I get asked all the time if I am a Speech Pathologist. I am not, I am a mum, who backed up every day oral speech with pictures. Opening up a world of language and interaction for my then non-verbal son.
A term used for this type of therapy is Augmentative and Alternative Communication (AAC). AAC is described as alternative communication method other than oral speech.
At first, I was sceptical, concerned that this method would hinder natural speech development and of course, there was the overwhelming task of developing the pictures.
Did I have the time for such a big task? Well, the answer is no, I did not have the time, but I made the time.
Was it the best thing I ever did? By far, the answer is yes.
Why? It is simple, pictures are a concrete form of communication, they allow for a quicker processing time. Pictures are non-transient, in some cases, verbal speech gets lost and needs to be repeated several times, over and over before it is understood.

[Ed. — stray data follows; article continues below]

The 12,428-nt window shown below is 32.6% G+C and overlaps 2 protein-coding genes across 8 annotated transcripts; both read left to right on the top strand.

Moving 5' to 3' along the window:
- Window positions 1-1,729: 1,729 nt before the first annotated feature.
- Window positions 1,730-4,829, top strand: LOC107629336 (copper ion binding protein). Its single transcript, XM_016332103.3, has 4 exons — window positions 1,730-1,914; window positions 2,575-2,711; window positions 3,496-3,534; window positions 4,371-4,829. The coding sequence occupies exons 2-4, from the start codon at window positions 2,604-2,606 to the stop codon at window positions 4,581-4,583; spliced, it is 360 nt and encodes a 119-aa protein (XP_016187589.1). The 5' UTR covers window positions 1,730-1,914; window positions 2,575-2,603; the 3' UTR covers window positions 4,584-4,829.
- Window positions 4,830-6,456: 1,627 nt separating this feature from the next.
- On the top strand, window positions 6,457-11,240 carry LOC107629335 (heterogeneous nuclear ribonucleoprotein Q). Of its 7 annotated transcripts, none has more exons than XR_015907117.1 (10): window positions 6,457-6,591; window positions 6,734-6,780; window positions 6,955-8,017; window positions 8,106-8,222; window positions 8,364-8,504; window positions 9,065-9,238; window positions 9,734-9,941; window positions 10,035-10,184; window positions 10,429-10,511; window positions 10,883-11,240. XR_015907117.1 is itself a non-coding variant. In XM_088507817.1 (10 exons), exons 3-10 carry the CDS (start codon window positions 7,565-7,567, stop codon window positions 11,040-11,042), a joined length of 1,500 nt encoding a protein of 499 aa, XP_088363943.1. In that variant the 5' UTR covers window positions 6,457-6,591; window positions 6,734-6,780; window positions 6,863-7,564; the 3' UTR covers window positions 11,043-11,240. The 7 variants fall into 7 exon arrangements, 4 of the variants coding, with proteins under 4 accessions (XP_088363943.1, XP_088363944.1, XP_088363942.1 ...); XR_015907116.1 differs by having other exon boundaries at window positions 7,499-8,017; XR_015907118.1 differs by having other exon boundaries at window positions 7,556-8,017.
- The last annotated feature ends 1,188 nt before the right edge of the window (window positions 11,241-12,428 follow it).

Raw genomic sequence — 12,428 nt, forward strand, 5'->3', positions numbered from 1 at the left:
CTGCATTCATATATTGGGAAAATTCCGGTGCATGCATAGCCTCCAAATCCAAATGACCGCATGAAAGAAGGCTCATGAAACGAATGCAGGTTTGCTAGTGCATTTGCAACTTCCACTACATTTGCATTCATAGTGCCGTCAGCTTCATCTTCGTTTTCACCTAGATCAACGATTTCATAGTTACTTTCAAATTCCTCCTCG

I am a visual thinker, not a language based thinker, my brain is like google images. – Temple Grandin
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We concentrated on using visual communication strategies combined with using keywords only, modelling and lots of body and facial expression.
Some other forms of AAC used to supplement speech are:
• Keyword sign
• Body, facial expressions
• Visual Communication Strategies – pictures, symbols
• Electronic Communication Aids
Who will benefit from using AAC to supplement speech:
• People with Autism (ASD), Aspergers
• People with Down Syndrome
• People with auditory processing difficulties
• People with language and learning developmental disabilities
• People with ADD/ADHD
• People with Dementia
• People with English as a second language
• Toddlers beginning to speak
Our goal was to build receptive language (understanding), then work on the expressive language. Opposed to hindering oral speech, using pictures did the exact opposite. They fast tracked the development of oral communication and opened a world of opportunities.
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Till next time